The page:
Taking the positive points first, as every educative critique should:
- Most attendees said that they learnt a lot, from a really different, interesting and refreshing perspective.
- They felt it was good to hear from someone of my background and experience.
- Even self-confessed non-instructor dancers learned more than they thought they were going to.
- A number would attend my workshops again.
- There were a few who felt it was a little biased towards my way of teaching and therefore not sufficiently relevant to themselves.
- Many felt the Saturday was too long.
- A couple said there was not enough dancing.
It's clear from the title, schedules and course blurb that the 'Year In A Day' is exactly what it says on the tin - progressive over one year and skills-based.
But I surmise that the comment comes from a different place: from those who conduct mainly stand-alone combination-based sessions. I'd sensed that a few couldn't see the relevance in possessing a Hierarchy of Development plan which extended beyond a discrete one hour lesson.
I would have to disagree on the basis that such lessons would still be reliant upon returning students in the short-to-mid term, and that therefore a Hierarchy could be applied to the benefit of the individual at remedial level. Such a treatment would add value to the learning experience, augmenting it above commodity level and convert returners into the mid-to-long term. However there would be an increased effort cost that some instructors might be unwilling to pay.
Thoughts on Point 2
In terms of duration, the Saturday was advertised as beginning at 10:00hrs and ending at 18:45hrs; it actually ran from 10.30hrs until 19:00hrs.
I suspect that this comment was more in response to the sustained cognitive load generated by the session; "long" is an expression used commonly by students to describe learning saturation. The onset of saturation could have been delayed if the stream of concepts had been broken up with assimilation practices, but that was not an option available.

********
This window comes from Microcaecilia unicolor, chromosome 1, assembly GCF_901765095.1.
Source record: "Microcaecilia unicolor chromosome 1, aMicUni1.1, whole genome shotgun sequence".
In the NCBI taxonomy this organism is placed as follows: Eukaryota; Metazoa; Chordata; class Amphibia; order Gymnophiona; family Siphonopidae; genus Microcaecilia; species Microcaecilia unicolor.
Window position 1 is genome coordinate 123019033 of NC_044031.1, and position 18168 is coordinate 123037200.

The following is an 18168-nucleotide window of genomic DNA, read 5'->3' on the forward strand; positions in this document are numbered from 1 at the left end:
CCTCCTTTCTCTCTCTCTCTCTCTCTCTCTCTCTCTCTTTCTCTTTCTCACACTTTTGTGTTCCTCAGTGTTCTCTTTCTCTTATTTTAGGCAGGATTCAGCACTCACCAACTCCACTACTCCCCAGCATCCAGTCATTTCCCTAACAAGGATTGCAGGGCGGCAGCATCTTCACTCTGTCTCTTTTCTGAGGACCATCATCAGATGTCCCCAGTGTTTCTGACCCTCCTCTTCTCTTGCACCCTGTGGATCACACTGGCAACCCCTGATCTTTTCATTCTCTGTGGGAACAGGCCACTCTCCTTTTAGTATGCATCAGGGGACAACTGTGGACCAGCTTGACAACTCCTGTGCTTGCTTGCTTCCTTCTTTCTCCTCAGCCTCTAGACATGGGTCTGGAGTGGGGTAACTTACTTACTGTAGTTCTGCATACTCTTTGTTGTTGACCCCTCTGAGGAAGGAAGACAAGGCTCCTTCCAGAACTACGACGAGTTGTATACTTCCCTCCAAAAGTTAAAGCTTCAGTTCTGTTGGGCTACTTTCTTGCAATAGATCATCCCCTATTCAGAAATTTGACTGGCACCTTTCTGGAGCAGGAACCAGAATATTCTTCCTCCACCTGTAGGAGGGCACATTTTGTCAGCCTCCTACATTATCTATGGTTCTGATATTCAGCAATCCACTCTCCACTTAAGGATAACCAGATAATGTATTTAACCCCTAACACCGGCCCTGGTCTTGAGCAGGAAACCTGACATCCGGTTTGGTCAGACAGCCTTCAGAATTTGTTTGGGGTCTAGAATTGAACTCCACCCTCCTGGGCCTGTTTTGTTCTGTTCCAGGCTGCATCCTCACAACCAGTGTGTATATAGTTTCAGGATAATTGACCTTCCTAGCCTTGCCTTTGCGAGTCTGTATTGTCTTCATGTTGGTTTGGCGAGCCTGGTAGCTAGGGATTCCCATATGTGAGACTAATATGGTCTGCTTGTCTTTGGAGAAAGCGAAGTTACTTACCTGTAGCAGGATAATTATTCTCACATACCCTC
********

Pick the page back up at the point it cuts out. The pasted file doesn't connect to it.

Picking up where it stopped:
I have, however, already taken this under advisement and will make much firmer recommendations regarding session content in future.
Thoughts on Point 3
Again, this I would interpret as being an alternate expression to Point 2 - the desire for more assimilation time at the expense of content. It's a piece of feedback that I'd anticipated, and one that I wholeheartedly agree with.
The dryness of the feedback shouldn't be allowed to overshadow what a pleasurable experience it was; to meet so many engaging instructors who take their own personal development, to the benefit of their students, so seriously - Ali, Penny, Sharon, Chunky, and Marco to name but a few. It's been invaluable to keep apace of the challenges they that face in an increasingly competitive arena.
Also reassuring, to me personally, was the affirmation that there is indeed an audience for an alternative skills-based approach; and that I had all the facilities at my disposal which allowed for effective delivery of content, by way of literature, music and instruments. Special mention must be made of the LP compact congas which really came into their own that weekend.
"Some people have been really raving over how great they were", said Sharon.
That's good to know.